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Sunday, September 18, 2011

Local teacher thanks union for suing Florida over SB736

I am grateful that the Florida Education Association is taking legal action with regard to Senate Bill 736 (SB 736), popularly known as the "Student Success Act." I believe that the courts will find SB 736 to be unconstitutional because it is less about education than it is a political ploy to compromise collective bargaining rights and to punish educators.

Firstly, the state legislature overstepped its bounds by seeking to limit the rights of public workers to negotiate basic working conditions with their employer. If politicians disapprove of collective bargaining, they should amend the state constitution to make the necessary changes. Instead, they chose to use statute to chip away at the relationship between management (school districts) and their personnel (educators) who entered into a good faith contract to handle matters such a Professional Services Contracts, wages and evaluations.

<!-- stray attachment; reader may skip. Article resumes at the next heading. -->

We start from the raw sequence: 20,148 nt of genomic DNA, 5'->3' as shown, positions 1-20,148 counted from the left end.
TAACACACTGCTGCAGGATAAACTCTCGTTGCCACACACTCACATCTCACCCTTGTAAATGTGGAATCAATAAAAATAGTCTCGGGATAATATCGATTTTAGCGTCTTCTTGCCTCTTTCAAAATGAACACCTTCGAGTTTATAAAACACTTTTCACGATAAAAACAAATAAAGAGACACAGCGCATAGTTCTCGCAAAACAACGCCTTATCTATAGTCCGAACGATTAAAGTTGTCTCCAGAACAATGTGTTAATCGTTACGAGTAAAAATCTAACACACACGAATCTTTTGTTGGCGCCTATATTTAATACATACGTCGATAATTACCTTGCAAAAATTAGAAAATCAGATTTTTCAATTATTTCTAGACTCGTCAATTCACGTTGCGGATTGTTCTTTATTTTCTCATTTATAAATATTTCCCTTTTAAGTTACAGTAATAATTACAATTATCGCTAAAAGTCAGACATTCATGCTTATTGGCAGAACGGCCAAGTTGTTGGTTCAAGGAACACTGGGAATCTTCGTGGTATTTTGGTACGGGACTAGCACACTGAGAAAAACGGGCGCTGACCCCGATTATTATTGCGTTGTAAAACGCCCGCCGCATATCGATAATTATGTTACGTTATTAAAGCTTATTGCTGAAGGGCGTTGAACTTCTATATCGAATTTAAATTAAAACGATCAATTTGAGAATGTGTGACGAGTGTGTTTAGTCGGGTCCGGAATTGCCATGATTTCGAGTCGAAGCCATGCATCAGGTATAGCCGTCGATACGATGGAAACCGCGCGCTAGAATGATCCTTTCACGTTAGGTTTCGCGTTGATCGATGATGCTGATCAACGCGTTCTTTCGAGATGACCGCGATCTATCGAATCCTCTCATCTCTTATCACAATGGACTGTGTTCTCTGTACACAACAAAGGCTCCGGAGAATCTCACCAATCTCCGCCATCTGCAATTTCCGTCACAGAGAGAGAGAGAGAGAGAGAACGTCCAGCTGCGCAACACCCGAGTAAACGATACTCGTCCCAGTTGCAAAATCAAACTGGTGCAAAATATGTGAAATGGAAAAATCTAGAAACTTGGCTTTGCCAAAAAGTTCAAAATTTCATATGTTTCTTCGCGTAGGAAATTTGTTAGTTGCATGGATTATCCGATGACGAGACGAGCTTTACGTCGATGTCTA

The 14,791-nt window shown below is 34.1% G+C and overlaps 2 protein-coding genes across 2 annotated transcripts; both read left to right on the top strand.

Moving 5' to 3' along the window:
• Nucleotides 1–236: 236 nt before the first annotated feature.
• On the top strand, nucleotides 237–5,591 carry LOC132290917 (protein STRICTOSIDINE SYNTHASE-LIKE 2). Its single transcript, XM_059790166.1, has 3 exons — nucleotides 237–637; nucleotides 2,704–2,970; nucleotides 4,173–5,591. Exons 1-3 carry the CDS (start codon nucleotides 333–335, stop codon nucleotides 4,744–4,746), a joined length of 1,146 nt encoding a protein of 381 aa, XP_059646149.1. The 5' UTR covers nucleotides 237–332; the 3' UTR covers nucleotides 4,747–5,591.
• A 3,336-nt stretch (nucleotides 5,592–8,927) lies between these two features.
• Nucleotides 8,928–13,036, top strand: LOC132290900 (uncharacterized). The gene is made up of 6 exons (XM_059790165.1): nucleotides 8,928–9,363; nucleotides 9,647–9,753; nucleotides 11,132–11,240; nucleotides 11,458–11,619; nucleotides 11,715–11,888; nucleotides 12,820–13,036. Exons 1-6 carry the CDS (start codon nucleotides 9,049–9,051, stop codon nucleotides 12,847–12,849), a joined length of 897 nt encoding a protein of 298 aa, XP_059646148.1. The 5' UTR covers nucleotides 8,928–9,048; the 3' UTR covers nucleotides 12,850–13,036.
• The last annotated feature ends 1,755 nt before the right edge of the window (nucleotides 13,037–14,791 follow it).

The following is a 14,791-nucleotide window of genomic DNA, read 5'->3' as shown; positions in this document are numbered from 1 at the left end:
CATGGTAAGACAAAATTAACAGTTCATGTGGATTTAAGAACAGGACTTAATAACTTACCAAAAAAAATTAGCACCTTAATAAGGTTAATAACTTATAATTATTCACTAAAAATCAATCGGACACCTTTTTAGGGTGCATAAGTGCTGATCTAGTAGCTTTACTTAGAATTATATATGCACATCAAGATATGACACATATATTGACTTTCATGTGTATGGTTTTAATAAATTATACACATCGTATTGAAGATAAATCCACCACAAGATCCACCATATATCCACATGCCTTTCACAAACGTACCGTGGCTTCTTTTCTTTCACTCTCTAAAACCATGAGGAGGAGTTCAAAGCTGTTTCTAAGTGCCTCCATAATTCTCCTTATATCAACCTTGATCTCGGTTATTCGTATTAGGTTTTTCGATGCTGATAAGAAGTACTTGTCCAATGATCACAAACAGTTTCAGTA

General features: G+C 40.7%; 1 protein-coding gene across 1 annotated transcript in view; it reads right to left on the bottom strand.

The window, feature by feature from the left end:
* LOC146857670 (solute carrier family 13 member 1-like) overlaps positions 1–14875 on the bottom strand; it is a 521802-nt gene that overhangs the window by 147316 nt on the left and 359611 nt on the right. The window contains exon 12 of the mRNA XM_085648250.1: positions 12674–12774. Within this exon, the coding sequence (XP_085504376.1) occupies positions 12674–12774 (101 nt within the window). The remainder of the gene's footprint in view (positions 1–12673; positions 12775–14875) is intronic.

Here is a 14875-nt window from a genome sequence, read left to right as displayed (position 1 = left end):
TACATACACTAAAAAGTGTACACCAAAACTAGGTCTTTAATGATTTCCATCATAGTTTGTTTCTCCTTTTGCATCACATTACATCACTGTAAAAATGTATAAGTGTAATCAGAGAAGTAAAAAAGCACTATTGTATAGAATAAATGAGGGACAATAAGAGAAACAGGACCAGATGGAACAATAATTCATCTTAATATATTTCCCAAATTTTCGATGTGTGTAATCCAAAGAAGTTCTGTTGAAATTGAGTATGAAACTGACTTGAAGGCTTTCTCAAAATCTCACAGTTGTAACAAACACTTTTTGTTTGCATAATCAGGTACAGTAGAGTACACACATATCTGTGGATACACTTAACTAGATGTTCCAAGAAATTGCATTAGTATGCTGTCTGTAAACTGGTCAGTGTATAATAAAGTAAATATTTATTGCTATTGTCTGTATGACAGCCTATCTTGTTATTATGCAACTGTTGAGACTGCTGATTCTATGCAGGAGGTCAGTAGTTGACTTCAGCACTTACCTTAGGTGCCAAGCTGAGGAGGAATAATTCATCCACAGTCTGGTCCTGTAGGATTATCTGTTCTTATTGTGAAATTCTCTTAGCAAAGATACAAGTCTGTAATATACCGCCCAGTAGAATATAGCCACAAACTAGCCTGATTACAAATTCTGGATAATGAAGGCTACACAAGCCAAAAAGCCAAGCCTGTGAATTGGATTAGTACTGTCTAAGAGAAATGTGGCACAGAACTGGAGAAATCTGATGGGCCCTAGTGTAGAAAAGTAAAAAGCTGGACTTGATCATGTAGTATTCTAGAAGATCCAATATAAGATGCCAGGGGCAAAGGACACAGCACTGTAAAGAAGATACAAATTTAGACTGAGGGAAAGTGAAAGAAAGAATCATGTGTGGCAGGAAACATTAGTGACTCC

Furthermore, our state's leaders employed fear tactics to advance their agenda when passing SB 736. They brought out the old 'bad teacher' straw man to justify their efforts to eliminate existing pay schedules and to overhaul the contract renewal process. They would have us believe that 'bad teachers' are why they opted to create a new system that presumes that educators are a corrupt group whose job security should be tied to standardized tests. They ignore research that indicates that basing teacher pay on student performance is ineffective.

Ultimately, SB 736 is legislation that contradicts the rule of law. The State of Florida decided to abridge constitutionally protected rights of educators for the sake of satisfying a political mood. This mood, fed by a faltering economy raised emotional stakes at the expense of an entire class of Floridians. Merely arguing that most workers 'do not have tenure' is a weak justification for dismantling home rule in school districts and participating in the wholesale punishment of others. Even worse is when state politicians craft this kind of policy as a means of balancing their books. And, while we all agree that the state's financial house should be in order, we should not make an end run around our state's constitution by dramatically altering pay schedules in our 67 school districts as a means to plug holes in a deficit.

Our state's leaders behaved irresponsibly when they passed SB 736 and it was an error to pass this bill into law. I believe that it should be struck down as unconstitutional.


John Louis Meeks, Jr.

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